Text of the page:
HEPI Report on value of Applied Generals

HEPI Report on value of Applied Generals

In a new paper published by the Higher Education Policy Institute (www.hepi.ac.uk), Holding Talent Back? What is next for the future of Level 3?, sponsored by Pearson, 11 different authors consider the Westminster Government’s controversial reforms to Level 3 qualifications, including BTECs.

While the Government has confirmed that many Applied General qualifications can continue to play a role in the Level 3 landscape, with ‘significantly less than half’ defunded, the issue as recognised by the Rt Hon. the Lord (David) Willetts in his Foreword, is which qualifications ‘will survive [by the end of all these reforms] and how many students will be able to study them.’ 

Collectively, the chapters argue that England risks closing off a useful and proven route for students from a wide range of backgrounds, including those hoping to reach higher education.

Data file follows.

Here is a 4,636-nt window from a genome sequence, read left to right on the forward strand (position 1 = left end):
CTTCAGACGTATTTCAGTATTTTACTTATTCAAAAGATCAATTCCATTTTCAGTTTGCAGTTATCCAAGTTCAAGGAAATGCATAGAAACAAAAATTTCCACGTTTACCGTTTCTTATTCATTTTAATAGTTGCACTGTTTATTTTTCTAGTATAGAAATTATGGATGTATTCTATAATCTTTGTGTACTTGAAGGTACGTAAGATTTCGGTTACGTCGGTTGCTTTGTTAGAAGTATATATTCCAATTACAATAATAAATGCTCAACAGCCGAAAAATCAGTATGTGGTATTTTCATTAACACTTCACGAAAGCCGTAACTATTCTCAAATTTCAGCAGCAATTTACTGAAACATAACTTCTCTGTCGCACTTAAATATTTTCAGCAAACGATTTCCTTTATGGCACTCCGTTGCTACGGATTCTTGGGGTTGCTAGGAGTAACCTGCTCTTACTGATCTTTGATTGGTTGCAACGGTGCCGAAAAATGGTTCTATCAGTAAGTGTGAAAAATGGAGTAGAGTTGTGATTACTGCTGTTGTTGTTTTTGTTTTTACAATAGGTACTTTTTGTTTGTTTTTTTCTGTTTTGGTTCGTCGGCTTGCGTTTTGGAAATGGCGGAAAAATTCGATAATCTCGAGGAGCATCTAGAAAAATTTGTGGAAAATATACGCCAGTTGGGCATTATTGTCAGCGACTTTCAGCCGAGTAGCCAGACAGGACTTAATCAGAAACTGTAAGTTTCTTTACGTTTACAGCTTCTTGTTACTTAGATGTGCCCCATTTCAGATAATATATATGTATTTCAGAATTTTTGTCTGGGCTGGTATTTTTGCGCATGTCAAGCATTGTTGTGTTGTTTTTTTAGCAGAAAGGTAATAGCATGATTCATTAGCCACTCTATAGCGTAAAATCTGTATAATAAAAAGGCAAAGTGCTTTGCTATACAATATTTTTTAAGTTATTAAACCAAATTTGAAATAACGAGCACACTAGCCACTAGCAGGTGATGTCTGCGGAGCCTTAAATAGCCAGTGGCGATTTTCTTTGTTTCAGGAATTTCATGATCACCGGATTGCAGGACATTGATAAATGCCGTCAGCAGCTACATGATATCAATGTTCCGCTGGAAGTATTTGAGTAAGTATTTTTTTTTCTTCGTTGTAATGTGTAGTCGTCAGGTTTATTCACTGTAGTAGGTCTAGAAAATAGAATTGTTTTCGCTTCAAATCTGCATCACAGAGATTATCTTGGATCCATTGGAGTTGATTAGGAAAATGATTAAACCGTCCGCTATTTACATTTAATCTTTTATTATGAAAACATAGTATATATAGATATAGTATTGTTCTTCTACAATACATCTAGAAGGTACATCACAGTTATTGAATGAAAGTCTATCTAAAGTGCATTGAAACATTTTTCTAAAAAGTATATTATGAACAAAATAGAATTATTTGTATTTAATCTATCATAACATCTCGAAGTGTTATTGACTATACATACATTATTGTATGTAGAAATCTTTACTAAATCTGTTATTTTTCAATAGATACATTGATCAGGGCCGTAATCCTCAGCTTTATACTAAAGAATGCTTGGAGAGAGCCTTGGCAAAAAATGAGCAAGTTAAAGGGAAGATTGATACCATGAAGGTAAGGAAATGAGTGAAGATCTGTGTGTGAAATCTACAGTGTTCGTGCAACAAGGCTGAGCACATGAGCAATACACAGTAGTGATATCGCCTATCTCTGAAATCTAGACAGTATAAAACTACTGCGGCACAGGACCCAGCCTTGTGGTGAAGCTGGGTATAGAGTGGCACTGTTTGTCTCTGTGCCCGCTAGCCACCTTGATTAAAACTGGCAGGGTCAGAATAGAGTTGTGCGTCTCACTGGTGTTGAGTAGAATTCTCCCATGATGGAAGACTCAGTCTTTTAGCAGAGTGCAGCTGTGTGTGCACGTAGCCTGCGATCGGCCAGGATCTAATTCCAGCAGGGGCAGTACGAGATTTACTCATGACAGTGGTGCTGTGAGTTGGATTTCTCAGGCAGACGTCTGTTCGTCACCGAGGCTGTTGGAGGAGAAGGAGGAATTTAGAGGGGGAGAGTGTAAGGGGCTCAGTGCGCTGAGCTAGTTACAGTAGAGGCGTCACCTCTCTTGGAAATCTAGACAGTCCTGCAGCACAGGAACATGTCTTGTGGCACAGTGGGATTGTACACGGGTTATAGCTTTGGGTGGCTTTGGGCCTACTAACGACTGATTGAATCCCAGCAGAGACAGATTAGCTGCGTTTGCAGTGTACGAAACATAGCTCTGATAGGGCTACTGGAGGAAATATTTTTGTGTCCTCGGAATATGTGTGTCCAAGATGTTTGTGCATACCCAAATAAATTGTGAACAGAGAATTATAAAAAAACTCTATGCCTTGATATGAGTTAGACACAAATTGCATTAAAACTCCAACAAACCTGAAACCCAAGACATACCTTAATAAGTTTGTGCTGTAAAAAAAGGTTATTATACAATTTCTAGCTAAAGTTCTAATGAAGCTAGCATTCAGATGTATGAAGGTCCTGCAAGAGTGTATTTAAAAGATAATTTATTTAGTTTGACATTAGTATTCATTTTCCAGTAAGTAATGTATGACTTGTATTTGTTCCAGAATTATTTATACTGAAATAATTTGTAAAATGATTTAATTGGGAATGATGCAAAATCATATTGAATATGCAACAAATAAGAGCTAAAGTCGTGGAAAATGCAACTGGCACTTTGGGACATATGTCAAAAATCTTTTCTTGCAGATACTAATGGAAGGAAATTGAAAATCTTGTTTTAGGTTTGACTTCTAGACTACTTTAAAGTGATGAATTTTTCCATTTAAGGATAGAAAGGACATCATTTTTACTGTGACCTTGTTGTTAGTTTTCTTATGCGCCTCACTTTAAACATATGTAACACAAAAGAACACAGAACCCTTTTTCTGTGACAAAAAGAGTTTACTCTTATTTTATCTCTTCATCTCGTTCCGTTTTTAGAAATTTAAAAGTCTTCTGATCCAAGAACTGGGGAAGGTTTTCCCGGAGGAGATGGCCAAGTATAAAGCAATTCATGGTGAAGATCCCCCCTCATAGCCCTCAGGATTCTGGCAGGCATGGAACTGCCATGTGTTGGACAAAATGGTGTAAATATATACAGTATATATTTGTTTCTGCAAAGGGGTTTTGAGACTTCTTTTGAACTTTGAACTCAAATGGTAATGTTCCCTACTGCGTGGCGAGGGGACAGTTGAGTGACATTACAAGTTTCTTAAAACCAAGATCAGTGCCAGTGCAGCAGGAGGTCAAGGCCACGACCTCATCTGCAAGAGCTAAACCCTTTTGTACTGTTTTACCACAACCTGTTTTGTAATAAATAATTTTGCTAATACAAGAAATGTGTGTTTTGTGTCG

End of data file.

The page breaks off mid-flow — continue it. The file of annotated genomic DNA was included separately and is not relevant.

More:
This has long been a UVAC argument. We believe that the needs of a large cohort of young people will only be met if a broader choice of qualifications at 16 – 18 is offered. A failure to offer a broader choice also puts the long-term success of the T level at risk – which could assume the position as the default alternative to A levels. We believe these issues could be resolved by offering two academic choices the ‘academic’ A level and the ‘applied academic’ Applied General and appropriate combinations of A levels and Applied Generals.

The authors also argue that the new T Levels, which are designed to sit place alongside A Levels, are welcome but still need to prove themselves. The report argues their success should not rest on shutting off tried-and-tested options that are popular with employers, higher education institutions and students. Other contributors include Mary Curnock Cook (Pearson), John Cope (UCAS), Salsabil Elmegri (NUS), Sarah Freedman & Sarah Taunton (Ark), Professor Grame Atherton (NEON), Professor Hubert Ertl (Federal Institute for Vocational Education (BIBB) in Germany), Steve Wallis (NCG), Johnny Rich (Push & Engineering Professors’ Council), and Professor David Phoenix (LSBU Group).